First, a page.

Melons

 
Artist
Creation date
Materials
oil on canvas
Dimensions
19-5/8 x 24 in. 28-1/8 x 32 in. (framed)
Credit line
Gift of M. Knoedler & Company through Mrs. James W. Fesler
Accession number
46.73
Collection
Currently On View

In the late 1920s Hartley painted in southern France where Post-Impressionist Paul Cézanne had lived.

Melons reflects Cézanne's methods and approach in the parallel brushstrokes and the mountainous forms of the cloth.

Owned by Mr. James Imbrie of Lawrenceville, N.J. and brought to the museum for purchase consideration. The painting was originally owned by Judge Carden, a patron of the artist.
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Marsden Hartley and the Influence of Paul Cézanne

Born in Lewiston, Maine, Marsden Hartley studied art at the Cleveland School of Art, the Chase School, and the National Academy of Design. By 1909, he had his first exhibition at Alfred Stieglitz’s New York gallery and he became part of the dealer’s progressive circle of modernists that also included Georgia O’Keeffe, Arthur Dove, and John Marin. He traveled to Europe in 1912, working in Germany under the influence of Expressionism and in Paris, where he met Gertrude Stein and was introduced to some important avant-garde artists. He experimented with Paul Cézanne’s style of modernism and created numerous still life paintings that focused on decorative elements and structure. Hartley returned to the United States to explore American subject matter. The symbolism and spirituality he found in his subjects became an important part of his life and art, resulting in some of his most powerful paintings. Later in his life, Hartley spent several years in the fishing village at Blue Rocks, Nova Scotia, where he did a series of portraits of the lobstermen. He also painted several religious subjects and returned to still lifes, adding seascape backgrounds.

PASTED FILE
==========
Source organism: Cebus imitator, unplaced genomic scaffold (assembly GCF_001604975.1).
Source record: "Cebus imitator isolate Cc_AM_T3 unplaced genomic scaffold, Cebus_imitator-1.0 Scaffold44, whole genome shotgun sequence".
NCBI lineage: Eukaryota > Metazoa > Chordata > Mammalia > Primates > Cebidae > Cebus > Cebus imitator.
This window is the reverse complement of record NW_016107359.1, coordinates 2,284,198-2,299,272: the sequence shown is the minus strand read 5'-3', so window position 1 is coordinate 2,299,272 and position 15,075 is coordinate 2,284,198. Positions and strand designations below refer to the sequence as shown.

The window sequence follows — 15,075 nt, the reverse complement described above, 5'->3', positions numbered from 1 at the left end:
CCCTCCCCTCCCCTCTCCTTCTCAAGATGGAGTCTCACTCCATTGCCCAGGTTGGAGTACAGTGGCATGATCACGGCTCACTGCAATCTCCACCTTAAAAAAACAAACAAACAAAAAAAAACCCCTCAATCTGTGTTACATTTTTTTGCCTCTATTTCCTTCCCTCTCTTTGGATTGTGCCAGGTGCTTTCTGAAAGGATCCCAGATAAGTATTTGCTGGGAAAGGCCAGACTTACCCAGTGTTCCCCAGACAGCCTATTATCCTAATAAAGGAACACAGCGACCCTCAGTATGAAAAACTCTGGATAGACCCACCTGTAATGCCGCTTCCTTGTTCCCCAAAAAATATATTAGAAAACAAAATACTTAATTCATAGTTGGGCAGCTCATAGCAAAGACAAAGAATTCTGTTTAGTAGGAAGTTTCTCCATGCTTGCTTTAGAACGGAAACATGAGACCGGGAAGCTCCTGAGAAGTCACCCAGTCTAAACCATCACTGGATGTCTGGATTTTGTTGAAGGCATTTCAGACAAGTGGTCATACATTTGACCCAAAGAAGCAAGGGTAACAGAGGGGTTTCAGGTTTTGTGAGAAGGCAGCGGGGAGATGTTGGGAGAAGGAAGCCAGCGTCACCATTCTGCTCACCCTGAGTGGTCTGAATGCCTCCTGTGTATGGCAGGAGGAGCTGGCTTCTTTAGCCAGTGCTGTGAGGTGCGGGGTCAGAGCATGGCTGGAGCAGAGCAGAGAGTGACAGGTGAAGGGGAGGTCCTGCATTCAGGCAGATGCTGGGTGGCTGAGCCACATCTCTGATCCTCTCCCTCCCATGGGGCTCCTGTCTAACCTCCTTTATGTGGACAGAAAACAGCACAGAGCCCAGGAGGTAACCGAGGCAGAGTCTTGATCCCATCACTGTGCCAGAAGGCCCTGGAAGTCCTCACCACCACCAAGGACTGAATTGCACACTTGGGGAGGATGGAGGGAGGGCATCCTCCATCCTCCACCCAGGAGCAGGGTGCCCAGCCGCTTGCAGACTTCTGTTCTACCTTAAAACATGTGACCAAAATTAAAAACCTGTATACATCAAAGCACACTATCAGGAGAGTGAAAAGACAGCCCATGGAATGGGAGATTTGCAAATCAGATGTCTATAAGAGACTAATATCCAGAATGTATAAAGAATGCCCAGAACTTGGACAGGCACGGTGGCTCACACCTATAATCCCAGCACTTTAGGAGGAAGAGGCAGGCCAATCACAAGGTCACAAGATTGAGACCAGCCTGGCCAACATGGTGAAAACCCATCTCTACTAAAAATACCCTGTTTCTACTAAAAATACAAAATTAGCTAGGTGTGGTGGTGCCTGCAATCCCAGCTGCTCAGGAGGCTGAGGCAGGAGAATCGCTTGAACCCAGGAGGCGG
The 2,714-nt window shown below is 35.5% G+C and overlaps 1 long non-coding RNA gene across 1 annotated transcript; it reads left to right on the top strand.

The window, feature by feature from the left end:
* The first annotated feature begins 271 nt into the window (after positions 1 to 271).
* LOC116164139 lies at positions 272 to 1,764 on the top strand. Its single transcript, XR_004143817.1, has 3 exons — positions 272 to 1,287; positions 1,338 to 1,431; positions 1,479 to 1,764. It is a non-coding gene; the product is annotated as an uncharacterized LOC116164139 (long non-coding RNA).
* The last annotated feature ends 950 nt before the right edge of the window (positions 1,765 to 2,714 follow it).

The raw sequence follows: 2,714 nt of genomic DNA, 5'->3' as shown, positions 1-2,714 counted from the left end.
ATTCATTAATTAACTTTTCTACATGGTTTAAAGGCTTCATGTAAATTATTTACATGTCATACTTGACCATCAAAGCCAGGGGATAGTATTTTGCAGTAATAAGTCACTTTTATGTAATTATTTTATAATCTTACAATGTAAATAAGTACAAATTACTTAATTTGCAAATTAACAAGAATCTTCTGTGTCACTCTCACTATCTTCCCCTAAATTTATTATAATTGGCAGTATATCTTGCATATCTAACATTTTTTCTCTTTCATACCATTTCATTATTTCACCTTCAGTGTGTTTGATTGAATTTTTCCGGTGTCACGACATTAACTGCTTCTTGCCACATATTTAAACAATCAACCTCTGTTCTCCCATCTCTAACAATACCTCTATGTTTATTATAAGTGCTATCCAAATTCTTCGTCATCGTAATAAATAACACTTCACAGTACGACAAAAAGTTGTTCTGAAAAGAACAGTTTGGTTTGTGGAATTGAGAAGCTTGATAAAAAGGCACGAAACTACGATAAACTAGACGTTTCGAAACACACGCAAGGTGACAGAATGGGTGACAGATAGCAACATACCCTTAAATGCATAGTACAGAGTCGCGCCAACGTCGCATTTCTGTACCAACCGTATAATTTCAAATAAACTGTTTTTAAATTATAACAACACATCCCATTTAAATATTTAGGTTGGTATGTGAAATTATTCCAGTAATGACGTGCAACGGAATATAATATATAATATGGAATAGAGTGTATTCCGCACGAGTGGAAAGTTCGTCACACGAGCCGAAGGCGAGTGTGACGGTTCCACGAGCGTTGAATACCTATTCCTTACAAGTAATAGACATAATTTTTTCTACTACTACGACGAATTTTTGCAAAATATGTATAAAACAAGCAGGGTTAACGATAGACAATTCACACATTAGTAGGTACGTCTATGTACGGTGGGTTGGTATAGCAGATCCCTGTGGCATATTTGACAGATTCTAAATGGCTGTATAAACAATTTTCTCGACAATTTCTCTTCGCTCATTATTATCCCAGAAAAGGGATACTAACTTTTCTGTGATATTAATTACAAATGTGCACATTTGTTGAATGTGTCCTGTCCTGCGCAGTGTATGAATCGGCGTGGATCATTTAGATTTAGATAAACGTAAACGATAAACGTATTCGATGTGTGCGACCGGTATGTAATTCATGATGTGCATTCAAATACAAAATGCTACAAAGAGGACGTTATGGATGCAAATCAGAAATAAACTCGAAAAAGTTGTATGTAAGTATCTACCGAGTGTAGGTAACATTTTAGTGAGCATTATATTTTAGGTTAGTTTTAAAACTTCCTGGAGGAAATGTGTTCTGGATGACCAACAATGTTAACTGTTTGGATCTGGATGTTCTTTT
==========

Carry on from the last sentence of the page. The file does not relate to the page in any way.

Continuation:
In the late 1920s, Hartley lived and painted in Aix-en-Provence, the town in southern France where Post-Impressionist Paul Cézanne spent much of his creative life. There, Hartley painted Melons, a still life that reflects his respect for Cézanne’s methods and approach. While the palette is Hartley’s, the careful, parallel brushstrokes, and the mountainous forms of cloth are indebted to Cézanne. Hartley’s painting is best appreciated through his statement: “I would rather be sure that I placed two colors in true relationship to each other than to have expressed a wealth of emotionalism gone wrong in the name of richness of personal expression.” Melons is a consummation of Hartley’s quest.

Kornhauser, Elizabeth Mankin. Marsden Hartley: American Modernist. New Haven: Yale University Press, 2003.